Director Tashi Gyeltshen tells the story of 16-year old Sangay, who is the daughter of the local carver. Deriving from a rather untypical coming-of-age setting, the plot takes an unexpected dark turn.
The drama unfolds in front of a beautiful staged mountain panorama. Protagonists are the inhabitants of a sparsely populated valley. Jigme T. Tenzing’s cinematography catches the mysticism of a virgin-like landscape. Untouched by modern civilization, old traditions, folklore, and the caste system are held up high. Sangay’s father, named Ap Atsara, contributes to this lifestyle making wooden Phalluses for religious ceremonies.
“Who said I’m not strong enough?”, are the words of the rebellious young main protagonist. At first, Sangay makes a lethargic and somewhat lazy impression. As the movie continues to reveal her past, the character of the silent girl emerges. Sangay is played by Tshering Euden. Her acting is captivating and outstanding. “The Red Phallus” is her first film and also the first full-length feature film of Tashi Gyeltshen. The whole crew did an amazing job capturing the feeling of the environment and turning it into a metaphor for the cruel interpersonal proceedings that take place. The alpine landscape covered by clouds hides the light just as the characters are hiding the truth behind their masks.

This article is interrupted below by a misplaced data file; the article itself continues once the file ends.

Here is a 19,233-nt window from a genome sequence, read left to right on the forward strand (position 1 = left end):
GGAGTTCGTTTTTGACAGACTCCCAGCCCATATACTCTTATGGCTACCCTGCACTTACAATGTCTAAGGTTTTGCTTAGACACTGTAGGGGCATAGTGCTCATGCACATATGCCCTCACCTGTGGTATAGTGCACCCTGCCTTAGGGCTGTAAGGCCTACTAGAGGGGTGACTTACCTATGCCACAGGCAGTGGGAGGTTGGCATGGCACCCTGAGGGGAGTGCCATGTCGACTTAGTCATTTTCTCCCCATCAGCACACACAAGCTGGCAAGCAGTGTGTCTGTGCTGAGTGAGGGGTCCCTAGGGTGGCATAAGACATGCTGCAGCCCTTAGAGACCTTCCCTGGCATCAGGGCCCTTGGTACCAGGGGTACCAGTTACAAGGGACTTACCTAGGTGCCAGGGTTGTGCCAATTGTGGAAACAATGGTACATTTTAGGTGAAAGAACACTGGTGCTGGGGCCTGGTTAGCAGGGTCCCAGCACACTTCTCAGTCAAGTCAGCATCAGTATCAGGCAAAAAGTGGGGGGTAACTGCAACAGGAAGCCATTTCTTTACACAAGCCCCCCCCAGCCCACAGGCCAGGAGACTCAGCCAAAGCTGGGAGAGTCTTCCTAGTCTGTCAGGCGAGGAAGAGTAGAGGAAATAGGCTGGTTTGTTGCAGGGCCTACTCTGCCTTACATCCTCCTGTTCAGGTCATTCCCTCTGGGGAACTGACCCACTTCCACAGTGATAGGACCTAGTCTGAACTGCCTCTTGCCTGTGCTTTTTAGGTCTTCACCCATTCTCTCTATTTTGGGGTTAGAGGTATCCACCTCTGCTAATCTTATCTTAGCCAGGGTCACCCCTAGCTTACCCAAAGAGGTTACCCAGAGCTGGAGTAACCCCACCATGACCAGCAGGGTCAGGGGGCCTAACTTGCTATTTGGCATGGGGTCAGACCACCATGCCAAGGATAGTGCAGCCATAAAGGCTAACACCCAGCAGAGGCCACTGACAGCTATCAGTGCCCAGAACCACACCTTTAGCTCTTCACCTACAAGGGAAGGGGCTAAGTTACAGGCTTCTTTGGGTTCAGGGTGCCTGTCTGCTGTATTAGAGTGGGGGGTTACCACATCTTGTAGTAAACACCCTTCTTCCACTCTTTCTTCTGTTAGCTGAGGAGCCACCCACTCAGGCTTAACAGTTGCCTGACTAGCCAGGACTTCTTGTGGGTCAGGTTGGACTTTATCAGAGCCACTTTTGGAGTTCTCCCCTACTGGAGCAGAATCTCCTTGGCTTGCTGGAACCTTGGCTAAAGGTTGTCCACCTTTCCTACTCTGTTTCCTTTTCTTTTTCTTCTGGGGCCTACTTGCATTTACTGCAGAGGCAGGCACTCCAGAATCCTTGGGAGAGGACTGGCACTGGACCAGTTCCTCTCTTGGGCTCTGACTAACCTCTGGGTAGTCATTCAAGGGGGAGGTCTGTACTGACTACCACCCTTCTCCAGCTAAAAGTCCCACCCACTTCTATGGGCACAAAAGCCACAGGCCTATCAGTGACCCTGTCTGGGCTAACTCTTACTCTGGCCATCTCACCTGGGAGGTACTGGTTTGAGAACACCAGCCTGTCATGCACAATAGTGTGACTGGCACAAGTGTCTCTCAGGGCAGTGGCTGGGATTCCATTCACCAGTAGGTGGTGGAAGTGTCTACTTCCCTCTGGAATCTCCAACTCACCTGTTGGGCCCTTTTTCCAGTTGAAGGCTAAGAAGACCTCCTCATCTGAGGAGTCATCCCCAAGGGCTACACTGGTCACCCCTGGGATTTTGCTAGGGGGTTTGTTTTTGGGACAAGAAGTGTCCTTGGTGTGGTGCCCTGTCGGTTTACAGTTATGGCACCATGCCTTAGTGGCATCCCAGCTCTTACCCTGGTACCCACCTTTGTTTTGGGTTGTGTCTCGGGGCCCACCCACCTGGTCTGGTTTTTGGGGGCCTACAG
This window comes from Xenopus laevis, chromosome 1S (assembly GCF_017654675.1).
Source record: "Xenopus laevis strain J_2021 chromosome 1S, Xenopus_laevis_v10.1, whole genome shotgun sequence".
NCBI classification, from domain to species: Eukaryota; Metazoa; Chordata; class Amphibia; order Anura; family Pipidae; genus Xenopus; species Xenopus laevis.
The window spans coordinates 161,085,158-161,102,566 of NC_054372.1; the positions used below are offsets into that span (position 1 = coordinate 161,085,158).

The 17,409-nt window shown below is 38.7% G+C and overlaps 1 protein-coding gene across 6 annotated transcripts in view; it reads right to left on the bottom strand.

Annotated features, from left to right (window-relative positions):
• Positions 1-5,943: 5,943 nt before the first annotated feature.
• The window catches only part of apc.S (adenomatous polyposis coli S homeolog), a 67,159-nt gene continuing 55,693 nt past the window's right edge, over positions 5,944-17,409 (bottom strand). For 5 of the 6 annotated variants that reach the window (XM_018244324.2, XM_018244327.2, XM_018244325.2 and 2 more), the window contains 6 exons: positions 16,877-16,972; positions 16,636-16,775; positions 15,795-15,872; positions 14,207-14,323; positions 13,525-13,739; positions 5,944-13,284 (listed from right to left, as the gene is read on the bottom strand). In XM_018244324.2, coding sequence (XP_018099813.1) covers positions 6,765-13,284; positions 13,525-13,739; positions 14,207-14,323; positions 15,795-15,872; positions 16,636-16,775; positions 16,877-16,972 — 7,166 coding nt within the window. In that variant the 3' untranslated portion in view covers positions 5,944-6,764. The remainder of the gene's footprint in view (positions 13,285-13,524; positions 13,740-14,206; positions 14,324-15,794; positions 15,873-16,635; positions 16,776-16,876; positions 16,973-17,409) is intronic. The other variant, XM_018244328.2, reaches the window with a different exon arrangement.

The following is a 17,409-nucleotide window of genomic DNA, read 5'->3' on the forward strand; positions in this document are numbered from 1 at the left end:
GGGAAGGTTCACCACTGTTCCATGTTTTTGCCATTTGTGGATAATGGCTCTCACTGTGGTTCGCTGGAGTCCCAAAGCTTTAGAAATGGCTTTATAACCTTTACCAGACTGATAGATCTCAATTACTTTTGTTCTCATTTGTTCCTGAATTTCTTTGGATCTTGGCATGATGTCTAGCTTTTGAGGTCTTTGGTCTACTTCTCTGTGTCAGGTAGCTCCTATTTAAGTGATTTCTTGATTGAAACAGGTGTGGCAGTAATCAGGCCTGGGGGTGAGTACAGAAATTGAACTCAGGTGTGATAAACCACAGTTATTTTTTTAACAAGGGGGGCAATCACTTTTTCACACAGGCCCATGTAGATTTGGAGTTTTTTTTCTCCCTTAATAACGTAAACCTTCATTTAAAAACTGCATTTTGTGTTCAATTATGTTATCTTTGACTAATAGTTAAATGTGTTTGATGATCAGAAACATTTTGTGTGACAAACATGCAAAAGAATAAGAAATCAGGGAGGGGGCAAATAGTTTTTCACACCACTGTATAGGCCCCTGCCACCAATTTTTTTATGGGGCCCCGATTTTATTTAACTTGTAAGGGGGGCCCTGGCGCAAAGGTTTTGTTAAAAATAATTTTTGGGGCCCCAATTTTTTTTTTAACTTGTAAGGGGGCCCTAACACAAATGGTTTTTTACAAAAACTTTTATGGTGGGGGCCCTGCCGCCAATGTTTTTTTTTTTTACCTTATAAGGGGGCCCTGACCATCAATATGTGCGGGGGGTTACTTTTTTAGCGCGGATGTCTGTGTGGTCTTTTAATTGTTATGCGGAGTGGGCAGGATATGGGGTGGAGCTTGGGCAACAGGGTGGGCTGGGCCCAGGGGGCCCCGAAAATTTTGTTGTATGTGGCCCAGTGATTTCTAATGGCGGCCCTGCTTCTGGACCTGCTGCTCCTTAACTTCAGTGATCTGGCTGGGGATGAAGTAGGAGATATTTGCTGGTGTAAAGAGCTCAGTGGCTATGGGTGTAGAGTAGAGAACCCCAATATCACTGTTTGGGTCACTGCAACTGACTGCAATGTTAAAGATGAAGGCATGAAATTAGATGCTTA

Symbolism mixed with rural simplicity represented in calm shots. The imagery has a clear structure and the frames imply a static order of things, which are broken by Sangay. Crossing the screen, stirring up the idyllic panorama, she is haunted by the demons of the past. In these scenes, Gyeltshen points out the troubled emotional life of a girl unable to vent what’s on her mind. In the end, Sangay releases her anger, emancipates from her powerlessness and takes action.
“The Red Phallus” is definitely a slow burner. A movie that takes its time to establish a dramatic climax. But is much more than a nice advertisement for the region by showing marvelous nature shots. Besides the well crafted technical aspects of the film, Sangay’s development challenges outdated patterns of society. The viewer’s patience is rewarded with a courageous feature mastering a gritty atmosphere.